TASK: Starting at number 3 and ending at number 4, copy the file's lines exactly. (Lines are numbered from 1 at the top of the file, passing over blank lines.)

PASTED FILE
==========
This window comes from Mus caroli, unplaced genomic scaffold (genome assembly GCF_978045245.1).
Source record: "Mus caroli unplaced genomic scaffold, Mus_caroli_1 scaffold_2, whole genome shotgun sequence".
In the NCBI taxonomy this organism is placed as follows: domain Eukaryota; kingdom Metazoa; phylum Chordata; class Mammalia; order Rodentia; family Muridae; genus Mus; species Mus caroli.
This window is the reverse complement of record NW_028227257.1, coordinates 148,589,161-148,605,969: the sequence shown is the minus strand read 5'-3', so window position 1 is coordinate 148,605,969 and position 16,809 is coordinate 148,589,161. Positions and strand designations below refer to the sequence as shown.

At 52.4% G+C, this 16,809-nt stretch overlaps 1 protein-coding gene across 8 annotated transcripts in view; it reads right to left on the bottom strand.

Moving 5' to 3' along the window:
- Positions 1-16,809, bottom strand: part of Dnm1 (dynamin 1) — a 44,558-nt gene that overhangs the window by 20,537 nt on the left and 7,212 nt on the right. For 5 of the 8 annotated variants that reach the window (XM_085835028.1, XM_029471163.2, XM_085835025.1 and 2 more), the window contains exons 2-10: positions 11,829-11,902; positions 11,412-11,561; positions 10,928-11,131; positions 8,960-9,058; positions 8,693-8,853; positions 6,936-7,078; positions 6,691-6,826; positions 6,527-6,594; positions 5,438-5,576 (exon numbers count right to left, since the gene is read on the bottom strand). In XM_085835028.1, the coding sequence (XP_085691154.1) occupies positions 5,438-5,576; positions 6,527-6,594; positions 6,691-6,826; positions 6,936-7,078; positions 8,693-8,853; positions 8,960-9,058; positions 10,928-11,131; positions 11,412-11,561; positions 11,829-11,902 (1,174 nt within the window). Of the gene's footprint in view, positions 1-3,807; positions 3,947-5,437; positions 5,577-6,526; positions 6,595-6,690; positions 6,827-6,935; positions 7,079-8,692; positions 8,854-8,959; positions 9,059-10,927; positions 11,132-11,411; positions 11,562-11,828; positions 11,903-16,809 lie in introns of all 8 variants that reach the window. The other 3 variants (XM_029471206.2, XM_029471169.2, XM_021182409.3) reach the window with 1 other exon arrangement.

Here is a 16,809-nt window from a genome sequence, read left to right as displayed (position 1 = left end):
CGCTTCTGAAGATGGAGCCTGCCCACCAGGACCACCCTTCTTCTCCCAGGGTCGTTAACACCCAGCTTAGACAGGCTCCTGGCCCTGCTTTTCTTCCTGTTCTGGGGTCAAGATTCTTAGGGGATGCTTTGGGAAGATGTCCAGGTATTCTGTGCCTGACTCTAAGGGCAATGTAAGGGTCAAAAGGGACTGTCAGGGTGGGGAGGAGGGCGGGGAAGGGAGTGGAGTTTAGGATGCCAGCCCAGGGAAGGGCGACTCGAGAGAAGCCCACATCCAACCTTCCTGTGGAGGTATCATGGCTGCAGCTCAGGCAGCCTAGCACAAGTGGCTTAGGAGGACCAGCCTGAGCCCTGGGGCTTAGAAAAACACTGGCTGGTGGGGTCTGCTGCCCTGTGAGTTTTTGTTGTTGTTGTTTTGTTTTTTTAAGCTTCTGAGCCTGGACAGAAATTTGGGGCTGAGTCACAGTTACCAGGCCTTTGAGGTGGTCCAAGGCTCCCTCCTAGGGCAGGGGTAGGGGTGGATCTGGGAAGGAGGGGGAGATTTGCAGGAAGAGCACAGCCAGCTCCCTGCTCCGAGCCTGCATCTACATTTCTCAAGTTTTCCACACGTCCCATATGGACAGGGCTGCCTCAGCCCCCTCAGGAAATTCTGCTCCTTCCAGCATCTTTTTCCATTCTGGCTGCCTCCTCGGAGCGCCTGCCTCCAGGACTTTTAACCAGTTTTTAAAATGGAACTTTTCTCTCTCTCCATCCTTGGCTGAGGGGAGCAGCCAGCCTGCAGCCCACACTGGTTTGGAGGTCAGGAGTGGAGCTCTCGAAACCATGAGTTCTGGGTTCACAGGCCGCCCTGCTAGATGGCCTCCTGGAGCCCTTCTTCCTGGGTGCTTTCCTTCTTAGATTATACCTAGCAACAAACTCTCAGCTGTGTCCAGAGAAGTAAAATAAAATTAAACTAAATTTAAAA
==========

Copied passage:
In the NCBI taxonomy this organism is placed as follows: domain Eukaryota; kingdom Metazoa; phylum Chordata; class Mammalia; order Rodentia; family Muridae; genus Mus; species Mus caroli.
This window is the reverse complement of record NW_028227257.1, coordinates 148,589,161-148,605,969: the sequence shown is the minus strand read 5'-3', so window position 1 is coordinate 148,605,969 and position 16,809 is coordinate 148,589,161. Positions and strand designations below refer to the sequence as shown.